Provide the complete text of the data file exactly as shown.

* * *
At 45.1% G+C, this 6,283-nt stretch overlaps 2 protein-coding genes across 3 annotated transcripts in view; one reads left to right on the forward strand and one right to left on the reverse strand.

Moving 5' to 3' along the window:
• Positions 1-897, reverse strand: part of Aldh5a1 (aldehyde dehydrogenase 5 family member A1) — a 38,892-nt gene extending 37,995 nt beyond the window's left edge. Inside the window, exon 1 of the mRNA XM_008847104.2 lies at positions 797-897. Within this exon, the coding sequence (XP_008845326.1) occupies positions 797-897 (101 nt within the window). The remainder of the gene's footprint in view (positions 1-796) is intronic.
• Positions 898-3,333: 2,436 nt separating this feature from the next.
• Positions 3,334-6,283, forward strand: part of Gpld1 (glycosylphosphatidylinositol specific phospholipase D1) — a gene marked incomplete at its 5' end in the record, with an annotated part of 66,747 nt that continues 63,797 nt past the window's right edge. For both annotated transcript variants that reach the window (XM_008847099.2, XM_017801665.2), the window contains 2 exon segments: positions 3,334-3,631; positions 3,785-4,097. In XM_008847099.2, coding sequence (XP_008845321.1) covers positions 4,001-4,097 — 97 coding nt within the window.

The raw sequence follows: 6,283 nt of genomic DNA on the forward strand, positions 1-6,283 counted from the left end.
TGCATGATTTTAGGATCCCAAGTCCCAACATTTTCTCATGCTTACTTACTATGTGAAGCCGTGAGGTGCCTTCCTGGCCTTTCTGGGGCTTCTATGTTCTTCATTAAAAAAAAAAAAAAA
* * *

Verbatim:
At 45.1% G+C, this 6,283-nt stretch overlaps 2 protein-coding genes across 3 annotated transcripts in view; one reads left to right on the forward strand and one right to left on the reverse strand.

Moving 5' to 3' along the window:
• Positions 1-897, reverse strand: part of Aldh5a1 (aldehyde dehydrogenase 5 family member A1) — a 38,892-nt gene extending 37,995 nt beyond the window's left edge. Inside the window, exon 1 of the mRNA XM_008847104.2 lies at positions 797-897. Within this exon, the coding sequence (XP_008845326.1) occupies positions 797-897 (101 nt within the window). The remainder of the gene's footprint in view (positions 1-796) is intronic.
• Positions 898-3,333: 2,436 nt separating this feature from the next.
• Positions 3,334-6,283, forward strand: part of Gpld1 (glycosylphosphatidylinositol specific phospholipase D1) — a gene marked incomplete at its 5' end in the record, with an annotated part of 66,747 nt that continues 63,797 nt past the window's right edge. For both annotated transcript variants that reach the window (XM_008847099.2, XM_017801665.2), the window contains 2 exon segments: positions 3,334-3,631; positions 3,785-4,097. In XM_008847099.2, coding sequence (XP_008845321.1) covers positions 4,001-4,097 — 97 coding nt within the window.

The raw sequence follows: 6,283 nt of genomic DNA on the forward strand, positions 1-6,283 counted from the left end.
TGCATGATTTTAGGATCCCAAGTCCCAACATTTTCTCATGCTTACTTACTATGTGAAGCCGTGAGGTGCCTTCCTGGCCTTTCTGGGGCTTCTATGTTCTTCATTAAAAAAAAAAAAAAA